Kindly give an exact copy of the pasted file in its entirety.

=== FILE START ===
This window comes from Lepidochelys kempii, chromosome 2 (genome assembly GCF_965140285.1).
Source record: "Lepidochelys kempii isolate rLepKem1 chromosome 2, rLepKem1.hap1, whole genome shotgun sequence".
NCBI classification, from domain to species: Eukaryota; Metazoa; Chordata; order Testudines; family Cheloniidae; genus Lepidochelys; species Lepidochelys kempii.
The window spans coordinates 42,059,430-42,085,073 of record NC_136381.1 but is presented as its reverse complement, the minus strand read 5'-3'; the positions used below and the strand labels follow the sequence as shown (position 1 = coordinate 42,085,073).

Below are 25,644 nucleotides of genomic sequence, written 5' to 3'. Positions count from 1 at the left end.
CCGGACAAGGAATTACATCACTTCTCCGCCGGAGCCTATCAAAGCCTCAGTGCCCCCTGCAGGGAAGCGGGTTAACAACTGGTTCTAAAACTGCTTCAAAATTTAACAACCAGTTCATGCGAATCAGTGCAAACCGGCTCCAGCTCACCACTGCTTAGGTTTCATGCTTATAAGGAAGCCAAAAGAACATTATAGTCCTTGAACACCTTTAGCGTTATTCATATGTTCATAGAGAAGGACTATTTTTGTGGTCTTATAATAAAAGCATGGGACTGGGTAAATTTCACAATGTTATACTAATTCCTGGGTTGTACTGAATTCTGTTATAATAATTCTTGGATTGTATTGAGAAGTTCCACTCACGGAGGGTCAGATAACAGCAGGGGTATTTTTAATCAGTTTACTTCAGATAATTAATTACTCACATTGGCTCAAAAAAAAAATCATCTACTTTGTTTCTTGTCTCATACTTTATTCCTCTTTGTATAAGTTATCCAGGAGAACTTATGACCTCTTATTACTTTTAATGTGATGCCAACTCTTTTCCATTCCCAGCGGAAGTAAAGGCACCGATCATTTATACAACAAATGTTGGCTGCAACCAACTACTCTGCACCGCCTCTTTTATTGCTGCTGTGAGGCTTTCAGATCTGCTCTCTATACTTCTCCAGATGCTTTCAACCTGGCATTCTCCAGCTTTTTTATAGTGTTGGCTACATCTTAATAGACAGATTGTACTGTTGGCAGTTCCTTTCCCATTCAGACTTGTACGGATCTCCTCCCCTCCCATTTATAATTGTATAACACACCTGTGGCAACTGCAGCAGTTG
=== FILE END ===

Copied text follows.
This window comes from Lepidochelys kempii, chromosome 2 (genome assembly GCF_965140285.1).
Source record: "Lepidochelys kempii isolate rLepKem1 chromosome 2, rLepKem1.hap1, whole genome shotgun sequence".
NCBI classification, from domain to species: Eukaryota; Metazoa; Chordata; order Testudines; family Cheloniidae; genus Lepidochelys; species Lepidochelys kempii.
The window spans coordinates 42,059,430-42,085,073 of record NC_136381.1 but is presented as its reverse complement, the minus strand read 5'-3'; the positions used below and the strand labels follow the sequence as shown (position 1 = coordinate 42,085,073).

Below are 25,644 nucleotides of genomic sequence, written 5' to 3'. Positions count from 1 at the left end.
CCGGACAAGGAATTACATCACTTCTCCGCCGGAGCCTATCAAAGCCTCAGTGCCCCCTGCAGGGAAGCGGGTTAACAACTGGTTCTAAAACTGCTTCAAAATTTAACAACCAGTTCATGCGAATCAGTGCAAACCGGCTCCAGCTCACCACTGCTTAGGTTTCATGCTTATAAGGAAGCCAAAAGAACATTATAGTCCTTGAACACCTTTAGCGTTATTCATATGTTCATAGAGAAGGACTATTTTTGTGGTCTTATAATAAAAGCATGGGACTGGGTAAATTTCACAATGTTATACTAATTCCTGGGTTGTACTGAATTCTGTTATAATAATTCTTGGATTGTATTGAGAAGTTCCACTCACGGAGGGTCAGATAACAGCAGGGGTATTTTTAATCAGTTTACTTCAGATAATTAATTACTCACATTGGCTCAAAAAAAAAATCATCTACTTTGTTTCTTGTCTCATACTTTATTCCTCTTTGTATAAGTTATCCAGGAGAACTTATGACCTCTTATTACTTTTAATGTGATGCCAACTCTTTTCCATTCCCAGCGGAAGTAAAGGCACCGATCATTTATACAACAAATGTTGGCTGCAACCAACTACTCTGCACCGCCTCTTTTATTGCTGCTGTGAGGCTTTCAGATCTGCTCTCTATACTTCTCCAGATGCTTTCAACCTGGCATTCTCCAGCTTTTTTATAGTGTTGGCTACATCTTAATAGACAGATTGTACTGTTGGCAGTTCCTTTCCCATTCAGACTTGTACGGATCTCCTCCCCTCCCATTTATAATTGTATAACACACCTGTGGCAACTGCAGCAGTTG